March 13, 2015

    A brilliant speech.
    The growing unpopularity of national politicians may be because they cannot carry out voters wishes, as real power is now with the EU.
    National politicians are accused of failing to carry out manifesto pledges and of being very similar in style.
    But as your article shows, most major policy areas are now controlled by EU treaty rules.
    Voting turnout is reducing due to apathy.

  12. Iain Moore
    March 13, 2015

    Well said. But I fear you are ignoring the insurgency parties here in UKIP and SNP , just as the Libdems have become a political corpse, so too are the nails being hammered into the coffins of the Conservative and Labour party, and will continue to be hammed in them, for the people leading them don’t have the inclination or desire to properly respond to the threat facing them.

  13. Brian Tomkinson
    March 13, 2015

    Other than party political posturing what grounds can you possibly have for optimism?
    Remember when the then president of the European Commission, Jacques Delors, called for the European Parliament to be the democratic body of the community, the commission to be the executive and the Council of Ministers to be the senate?
    Margaret Thatcher told the Commons on 30 October 1990 “No. No. No.”

    Over the 25 years since then can you honestly say that the EU has been stopped in its march towards that goal? The goal of an end to the sovereign nation state and the formation of a country called Europe.
    I fear that your leader is embarked upon a plan to help the EU bring about that goal. He is determined to keep the UK inside the EU and will use all the powers at his disposal to bring that about. He isn’t an original thinker but will follow the blueprint set down by Harold Wilson in 1975 to hoodwink the people he is supposed to represent into accepting that this great country is incapable of standing alone as an independent country. If he succeeds, there will then be no reason for the UK not to be part of the Euro, in fact that will have been built into the rationale.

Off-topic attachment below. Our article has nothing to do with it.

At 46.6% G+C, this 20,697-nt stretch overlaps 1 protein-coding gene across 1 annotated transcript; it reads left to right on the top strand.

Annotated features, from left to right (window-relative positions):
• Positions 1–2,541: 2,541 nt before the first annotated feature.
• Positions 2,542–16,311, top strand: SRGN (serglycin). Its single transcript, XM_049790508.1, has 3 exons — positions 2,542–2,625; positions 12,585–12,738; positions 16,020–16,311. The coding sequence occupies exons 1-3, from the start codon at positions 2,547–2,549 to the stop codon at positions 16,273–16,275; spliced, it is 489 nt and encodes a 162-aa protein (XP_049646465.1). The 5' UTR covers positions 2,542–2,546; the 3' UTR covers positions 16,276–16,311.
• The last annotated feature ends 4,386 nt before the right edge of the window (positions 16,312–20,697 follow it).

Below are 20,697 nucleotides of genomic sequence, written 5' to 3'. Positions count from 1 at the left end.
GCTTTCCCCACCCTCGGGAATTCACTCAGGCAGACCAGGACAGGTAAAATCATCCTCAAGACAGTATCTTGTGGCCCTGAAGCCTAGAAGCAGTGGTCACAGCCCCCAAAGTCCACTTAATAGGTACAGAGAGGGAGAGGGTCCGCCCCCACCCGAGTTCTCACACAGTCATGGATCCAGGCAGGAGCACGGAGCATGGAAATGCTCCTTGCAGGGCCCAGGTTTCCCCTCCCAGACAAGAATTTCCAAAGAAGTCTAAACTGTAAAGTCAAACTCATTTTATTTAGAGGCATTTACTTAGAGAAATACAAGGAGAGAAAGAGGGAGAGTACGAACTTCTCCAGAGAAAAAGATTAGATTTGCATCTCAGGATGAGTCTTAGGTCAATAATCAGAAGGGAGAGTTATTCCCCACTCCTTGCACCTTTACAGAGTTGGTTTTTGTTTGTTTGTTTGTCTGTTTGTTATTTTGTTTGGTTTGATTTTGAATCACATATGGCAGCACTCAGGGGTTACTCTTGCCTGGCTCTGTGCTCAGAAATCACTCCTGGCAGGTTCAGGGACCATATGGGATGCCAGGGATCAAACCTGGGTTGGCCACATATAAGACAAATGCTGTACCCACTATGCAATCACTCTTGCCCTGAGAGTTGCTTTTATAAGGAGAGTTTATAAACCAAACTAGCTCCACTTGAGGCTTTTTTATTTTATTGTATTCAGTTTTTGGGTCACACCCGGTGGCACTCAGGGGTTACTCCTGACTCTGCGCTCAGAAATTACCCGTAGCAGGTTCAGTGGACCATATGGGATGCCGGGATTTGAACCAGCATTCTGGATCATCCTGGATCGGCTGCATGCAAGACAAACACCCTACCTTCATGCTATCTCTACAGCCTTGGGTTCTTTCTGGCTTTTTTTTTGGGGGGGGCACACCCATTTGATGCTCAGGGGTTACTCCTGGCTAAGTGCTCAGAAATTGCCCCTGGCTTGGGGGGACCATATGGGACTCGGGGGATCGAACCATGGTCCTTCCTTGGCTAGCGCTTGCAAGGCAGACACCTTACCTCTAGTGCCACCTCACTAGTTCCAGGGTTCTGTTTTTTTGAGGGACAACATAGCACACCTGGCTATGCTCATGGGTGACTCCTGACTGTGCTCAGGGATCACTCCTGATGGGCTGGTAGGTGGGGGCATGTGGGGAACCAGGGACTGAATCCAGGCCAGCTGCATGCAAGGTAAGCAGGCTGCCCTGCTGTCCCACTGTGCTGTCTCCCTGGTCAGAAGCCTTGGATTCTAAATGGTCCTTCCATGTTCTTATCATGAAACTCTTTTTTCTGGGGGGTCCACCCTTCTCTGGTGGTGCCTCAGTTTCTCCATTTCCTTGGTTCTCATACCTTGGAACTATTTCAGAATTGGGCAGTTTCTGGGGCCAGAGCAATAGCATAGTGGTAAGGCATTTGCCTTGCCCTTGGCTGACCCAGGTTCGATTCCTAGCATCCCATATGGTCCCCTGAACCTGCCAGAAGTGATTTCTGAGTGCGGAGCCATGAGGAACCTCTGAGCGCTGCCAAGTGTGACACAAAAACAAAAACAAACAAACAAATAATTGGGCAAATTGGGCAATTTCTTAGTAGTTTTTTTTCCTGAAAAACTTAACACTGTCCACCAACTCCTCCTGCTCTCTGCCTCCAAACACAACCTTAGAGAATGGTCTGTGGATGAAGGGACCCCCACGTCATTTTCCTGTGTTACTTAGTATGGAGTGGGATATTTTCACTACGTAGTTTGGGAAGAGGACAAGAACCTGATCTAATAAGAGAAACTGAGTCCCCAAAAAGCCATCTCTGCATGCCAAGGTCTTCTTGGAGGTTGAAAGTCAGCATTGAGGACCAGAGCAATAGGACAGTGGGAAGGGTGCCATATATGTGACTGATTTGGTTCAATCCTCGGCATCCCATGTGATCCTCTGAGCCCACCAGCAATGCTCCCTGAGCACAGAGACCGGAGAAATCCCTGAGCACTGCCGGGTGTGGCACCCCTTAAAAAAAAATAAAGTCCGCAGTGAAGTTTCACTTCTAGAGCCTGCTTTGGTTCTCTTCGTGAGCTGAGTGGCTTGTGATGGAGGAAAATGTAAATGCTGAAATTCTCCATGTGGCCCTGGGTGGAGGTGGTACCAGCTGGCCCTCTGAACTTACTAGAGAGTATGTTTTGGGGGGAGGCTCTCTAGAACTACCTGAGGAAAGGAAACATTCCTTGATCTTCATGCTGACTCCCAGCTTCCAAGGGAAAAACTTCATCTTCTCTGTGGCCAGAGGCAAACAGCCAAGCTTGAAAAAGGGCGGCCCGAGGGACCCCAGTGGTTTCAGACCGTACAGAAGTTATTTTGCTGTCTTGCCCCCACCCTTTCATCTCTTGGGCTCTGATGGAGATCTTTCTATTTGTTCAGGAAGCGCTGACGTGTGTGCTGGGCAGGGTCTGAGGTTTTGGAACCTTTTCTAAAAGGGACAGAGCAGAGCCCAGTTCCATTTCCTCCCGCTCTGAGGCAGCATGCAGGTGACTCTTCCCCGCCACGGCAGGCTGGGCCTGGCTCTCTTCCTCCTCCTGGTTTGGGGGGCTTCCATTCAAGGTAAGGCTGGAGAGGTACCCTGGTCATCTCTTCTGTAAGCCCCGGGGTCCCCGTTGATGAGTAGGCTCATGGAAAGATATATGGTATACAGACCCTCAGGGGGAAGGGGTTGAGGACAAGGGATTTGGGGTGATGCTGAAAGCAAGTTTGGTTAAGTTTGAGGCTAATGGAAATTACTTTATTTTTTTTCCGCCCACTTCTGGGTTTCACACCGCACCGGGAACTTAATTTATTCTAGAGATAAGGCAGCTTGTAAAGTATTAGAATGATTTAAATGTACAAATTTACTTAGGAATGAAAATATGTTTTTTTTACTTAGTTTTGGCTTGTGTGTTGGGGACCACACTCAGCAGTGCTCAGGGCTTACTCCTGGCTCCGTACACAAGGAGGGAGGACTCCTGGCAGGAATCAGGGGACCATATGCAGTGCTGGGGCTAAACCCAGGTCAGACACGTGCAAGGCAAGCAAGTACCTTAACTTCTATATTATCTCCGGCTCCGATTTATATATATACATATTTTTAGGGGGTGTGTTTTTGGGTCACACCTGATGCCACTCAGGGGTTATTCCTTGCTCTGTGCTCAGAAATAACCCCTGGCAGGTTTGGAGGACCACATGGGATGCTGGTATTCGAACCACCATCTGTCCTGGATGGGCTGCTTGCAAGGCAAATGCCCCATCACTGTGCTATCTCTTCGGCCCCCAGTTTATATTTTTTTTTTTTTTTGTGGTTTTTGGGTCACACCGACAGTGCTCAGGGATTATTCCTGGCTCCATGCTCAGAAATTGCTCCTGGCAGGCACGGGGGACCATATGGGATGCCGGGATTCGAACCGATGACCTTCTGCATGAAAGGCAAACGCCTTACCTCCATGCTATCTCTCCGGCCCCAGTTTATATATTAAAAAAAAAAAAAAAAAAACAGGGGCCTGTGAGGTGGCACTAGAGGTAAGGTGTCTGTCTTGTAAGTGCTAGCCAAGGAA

Last week I met someone who, with others, is working on plans for the introduction of the Euro in the UK in 2018. We are once more being betrayed and I am afraid that you are complicit.

  14. alan jutson
    March 13, 2015

    All excellent stuff John, what a shame so few were in the house to listen to it, and there is the real problem.

    Too many of our politicians on all sides are just turning a blind eye and deaf ears to the relentless march of all things EU.

    Perhaps our only hope is for a very real crisis to happen within the EU, to shake our Mp’s out of their complacency and make them think of the UK first for a change.